Uterine cancer is a disease in which cancer cells grow in the uterus (womb). Cancer occurs when cells in the body divide without control or order. Normally, cells divide in a regulated manner. If cells keep dividing uncontrollably when new cells are not needed, a mass of tissue forms, called a growth or tumor.
The lower portion of the uterus, which is closest to the vagina, is called the cervix. When cancer develops in this portion, it is called cervical cancer.
The walls of the uterus (not including the cervix) are made of the endometrium (the inner lining) and the myometrium (the muscular, outer lining). The most common type of uterine cancer, called adenocarcinoma, begins in the endometrium. Less common cancers, called sarcomas, begin in the myometrium.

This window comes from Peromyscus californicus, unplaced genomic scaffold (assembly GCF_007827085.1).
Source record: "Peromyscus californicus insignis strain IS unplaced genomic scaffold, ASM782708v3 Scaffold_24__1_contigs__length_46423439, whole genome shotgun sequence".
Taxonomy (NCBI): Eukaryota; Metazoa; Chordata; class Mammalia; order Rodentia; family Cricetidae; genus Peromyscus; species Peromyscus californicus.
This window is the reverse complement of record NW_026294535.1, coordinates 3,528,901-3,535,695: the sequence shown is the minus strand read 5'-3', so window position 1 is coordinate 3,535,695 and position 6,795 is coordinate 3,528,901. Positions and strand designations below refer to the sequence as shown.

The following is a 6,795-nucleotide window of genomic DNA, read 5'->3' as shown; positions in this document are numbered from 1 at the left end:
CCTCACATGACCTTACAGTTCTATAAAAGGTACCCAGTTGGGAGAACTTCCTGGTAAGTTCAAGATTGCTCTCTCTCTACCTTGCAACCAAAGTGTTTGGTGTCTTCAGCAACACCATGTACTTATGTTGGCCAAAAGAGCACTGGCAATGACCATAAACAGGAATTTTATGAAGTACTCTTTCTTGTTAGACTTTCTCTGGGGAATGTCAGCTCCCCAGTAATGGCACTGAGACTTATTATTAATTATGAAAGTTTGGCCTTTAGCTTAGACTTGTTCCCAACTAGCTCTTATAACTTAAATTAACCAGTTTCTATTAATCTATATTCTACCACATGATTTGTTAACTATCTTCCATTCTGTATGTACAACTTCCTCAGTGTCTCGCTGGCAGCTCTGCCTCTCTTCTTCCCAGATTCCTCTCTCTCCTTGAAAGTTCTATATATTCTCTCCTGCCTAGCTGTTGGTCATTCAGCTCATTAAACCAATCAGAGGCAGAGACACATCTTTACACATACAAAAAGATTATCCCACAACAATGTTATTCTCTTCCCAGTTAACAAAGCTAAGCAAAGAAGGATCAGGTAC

There are a few symptoms that may point to endometrial cancer, but some are more common as this cancer becomes advanced.
- Unusual vaginal bleeding, spotting, or other discharge
- Non-bloody vaginal discharge may also be a sign of endometrial cancer.
- Pelvic pain and/or mass and weight loss
Although any of these can be caused by things other than cancer, it is important to have them checked out by a doctor.
Moore Regional Hospital offers chemotherapy, oral chemotherapy, radiation therapy, intensity modulated radiation therapy, image-guided radiation therapy, high dose rate (HDR) brachytherapy, surgery, robotic surgery and support for patients with uterine cancer.